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Astranis reserves a satellite ride with SpaceX

Astranis satellite
An artist’s conception shows an Astranis satellite in geostationary orbit. (Astranis Illustration)

A California-based startup called Astranis Space Technologies has signed a deal with SpaceX for the launch of its first geostationary satellite, which is due to widen Alaska’s access to broadband internet service in 2021.

The deal calls for SpaceX to launch Astranis’ microsatellite as a secondary payload on a Falcon 9 rocket, during a launch window beginning in the last quarter of 2020, CEO and co-founder John Gedmark announced today in a Medium post. SpaceX confirmed the deal in an email pointing to the post.

“We’re excited about what this means for Alaska, one of the most rugged states in America, and by extension, one of the hardest to serve with broadband internet,” Gedmark said.

Satellite broadband internet promises to connect billions of people in the world who don’t currently have easy, cheap access to global networks.

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Astranis to provide satellite internet for Alaska

Astranis satellite
An artist’s conception shows an Astranis satellite in geostationary orbit. (Astranis Illustration)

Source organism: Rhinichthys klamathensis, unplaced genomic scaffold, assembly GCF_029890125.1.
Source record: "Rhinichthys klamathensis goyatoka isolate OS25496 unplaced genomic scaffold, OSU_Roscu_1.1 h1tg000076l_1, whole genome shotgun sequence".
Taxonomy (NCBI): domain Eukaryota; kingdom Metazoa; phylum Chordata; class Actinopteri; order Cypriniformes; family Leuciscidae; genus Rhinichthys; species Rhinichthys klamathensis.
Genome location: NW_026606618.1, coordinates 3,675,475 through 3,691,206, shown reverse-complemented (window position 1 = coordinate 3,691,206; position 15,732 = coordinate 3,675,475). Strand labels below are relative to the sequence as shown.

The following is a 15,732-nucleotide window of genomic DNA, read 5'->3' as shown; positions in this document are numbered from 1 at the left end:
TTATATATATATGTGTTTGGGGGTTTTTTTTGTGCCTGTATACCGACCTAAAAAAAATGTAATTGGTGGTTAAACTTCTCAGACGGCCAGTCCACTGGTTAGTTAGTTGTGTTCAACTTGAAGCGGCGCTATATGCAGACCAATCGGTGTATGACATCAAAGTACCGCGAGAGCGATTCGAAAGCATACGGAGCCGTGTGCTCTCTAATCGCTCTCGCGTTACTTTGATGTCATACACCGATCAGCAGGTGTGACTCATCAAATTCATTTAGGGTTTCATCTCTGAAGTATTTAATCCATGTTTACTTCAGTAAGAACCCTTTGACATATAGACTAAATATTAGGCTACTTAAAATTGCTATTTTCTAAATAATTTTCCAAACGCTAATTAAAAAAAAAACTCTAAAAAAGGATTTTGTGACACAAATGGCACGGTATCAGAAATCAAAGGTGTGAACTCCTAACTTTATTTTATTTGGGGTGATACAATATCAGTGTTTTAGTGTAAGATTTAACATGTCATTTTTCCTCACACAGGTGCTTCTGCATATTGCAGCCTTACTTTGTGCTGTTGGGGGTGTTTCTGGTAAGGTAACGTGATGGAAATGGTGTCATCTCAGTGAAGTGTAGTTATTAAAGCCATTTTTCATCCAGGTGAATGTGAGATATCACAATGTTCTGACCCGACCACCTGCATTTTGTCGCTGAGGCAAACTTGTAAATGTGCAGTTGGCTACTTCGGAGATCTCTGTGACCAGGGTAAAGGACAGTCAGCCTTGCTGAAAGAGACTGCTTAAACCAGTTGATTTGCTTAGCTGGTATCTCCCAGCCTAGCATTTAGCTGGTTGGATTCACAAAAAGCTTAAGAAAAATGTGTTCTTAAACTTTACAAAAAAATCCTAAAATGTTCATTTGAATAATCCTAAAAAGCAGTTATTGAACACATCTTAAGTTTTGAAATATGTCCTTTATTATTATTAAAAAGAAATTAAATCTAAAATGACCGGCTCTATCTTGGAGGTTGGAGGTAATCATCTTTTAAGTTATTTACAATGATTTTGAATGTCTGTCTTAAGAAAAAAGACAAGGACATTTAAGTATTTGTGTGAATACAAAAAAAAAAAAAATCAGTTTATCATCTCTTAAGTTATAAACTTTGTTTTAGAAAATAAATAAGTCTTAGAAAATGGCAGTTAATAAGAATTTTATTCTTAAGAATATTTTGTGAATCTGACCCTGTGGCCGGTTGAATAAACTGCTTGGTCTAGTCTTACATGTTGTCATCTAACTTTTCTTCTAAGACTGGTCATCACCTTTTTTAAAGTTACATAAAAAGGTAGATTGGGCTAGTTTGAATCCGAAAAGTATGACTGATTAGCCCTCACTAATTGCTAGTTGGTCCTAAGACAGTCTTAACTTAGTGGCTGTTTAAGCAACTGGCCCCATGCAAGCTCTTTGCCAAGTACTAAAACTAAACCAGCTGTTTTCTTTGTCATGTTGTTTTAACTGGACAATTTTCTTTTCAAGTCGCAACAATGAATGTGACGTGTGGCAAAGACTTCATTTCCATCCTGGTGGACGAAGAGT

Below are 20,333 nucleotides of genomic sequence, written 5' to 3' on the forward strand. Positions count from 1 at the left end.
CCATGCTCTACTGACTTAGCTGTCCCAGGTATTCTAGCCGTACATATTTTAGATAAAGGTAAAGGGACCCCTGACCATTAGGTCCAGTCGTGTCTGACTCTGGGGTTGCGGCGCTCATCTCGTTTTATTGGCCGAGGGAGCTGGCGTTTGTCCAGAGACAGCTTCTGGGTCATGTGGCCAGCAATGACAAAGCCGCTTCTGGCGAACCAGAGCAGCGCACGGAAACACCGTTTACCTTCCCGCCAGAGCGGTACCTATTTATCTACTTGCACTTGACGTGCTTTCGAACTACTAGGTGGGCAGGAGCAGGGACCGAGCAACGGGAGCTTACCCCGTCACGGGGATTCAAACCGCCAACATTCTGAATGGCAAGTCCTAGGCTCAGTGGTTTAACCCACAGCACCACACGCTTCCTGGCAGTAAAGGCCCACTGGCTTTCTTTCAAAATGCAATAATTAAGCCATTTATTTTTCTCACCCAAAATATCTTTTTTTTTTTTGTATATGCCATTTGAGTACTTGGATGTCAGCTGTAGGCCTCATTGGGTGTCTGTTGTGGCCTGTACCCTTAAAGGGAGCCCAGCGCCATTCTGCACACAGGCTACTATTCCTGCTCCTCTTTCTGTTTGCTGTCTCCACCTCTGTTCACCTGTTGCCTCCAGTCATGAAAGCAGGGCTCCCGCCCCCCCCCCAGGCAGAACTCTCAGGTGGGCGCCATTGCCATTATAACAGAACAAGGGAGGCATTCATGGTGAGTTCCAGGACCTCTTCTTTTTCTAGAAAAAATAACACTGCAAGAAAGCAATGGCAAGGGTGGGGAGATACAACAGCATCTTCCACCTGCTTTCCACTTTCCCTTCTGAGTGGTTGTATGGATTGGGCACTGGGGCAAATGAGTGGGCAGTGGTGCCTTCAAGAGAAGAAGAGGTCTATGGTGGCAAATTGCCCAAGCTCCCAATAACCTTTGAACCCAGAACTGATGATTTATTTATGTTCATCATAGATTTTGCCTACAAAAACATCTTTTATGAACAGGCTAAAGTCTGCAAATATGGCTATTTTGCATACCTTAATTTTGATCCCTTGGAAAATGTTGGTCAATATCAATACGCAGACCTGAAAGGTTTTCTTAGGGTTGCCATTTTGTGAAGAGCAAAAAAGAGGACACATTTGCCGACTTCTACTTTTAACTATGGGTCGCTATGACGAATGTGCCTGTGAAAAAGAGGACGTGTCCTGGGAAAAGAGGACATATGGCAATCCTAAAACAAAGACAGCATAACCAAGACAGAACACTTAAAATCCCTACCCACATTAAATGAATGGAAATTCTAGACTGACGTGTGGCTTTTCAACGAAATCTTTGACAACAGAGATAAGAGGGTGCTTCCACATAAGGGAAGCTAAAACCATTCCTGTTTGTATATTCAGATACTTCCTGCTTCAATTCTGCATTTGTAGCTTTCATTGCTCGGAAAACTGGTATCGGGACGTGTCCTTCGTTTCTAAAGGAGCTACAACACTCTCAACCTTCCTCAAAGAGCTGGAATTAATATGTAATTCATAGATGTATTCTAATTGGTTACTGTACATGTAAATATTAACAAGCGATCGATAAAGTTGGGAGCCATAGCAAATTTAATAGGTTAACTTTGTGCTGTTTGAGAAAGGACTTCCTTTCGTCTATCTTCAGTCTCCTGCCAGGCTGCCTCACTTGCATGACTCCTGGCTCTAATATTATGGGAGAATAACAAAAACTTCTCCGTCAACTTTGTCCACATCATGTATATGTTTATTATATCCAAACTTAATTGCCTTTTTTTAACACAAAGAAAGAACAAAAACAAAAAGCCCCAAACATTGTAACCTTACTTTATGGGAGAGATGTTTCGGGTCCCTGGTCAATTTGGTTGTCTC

Astranis Space Technologies says it has struck a deal with Alaska’s Pacific Dataport Inc. to provide America’s northernmost state with three times as much satellite data bandwidth as it has today, via its first satellite in geostationary orbit.

“It is a firm contract in the many tens of millions of dollars,” Astranis co-founder and CEO John Gedmark told GeekWire in advance of today’s announcement. It also arguably ranks as the biggest deal of its type for a satellite company as young as Astranis, which emerged from stealth mode less than a year ago.

Astranis put a small-scale test satellite into low Earth orbit last year, and plans to follow up with the launch of a 660-pound (300-kilogram), 3-foot-wide telecommunications satellite in the second half of next year. Gedmark said the satellite would be sent up as a secondary payload by a major launch provider, but declined to say which one.

“This is going to happen fast,” he said.

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Astranis unveils big plan for small internet satellites

Astranis satellite
An artist’s conception shows an Astranis satellite in geostationary orbit. (Astranis Illustration)

Astranis Space Technologies is taking the wraps off a plan to provide internet access to billions of people, using small-sized, low-cost satellites that are lofted into high-flying orbits.

The San Francisco-based venture emerged from stealth mode today and reported a $13.5 million Series A investment round, led by Andreessen Horowitz with additional participation by Y Combinator, Fifty Years, Refactor Capital and Indicator Fund.

The new investment brings Astranis’ total funding to $18 million. That may sound like a lot — until you consider that aerospace heavyweights such as SpaceX and OneWeb are spending billions of dollars pursuing the same goal.

The competition doesn’t faze Astranis CEO and co-founder John Gedmark, an aerospace engineer who previously served as executive director of the Commercial Spaceflight Federation.

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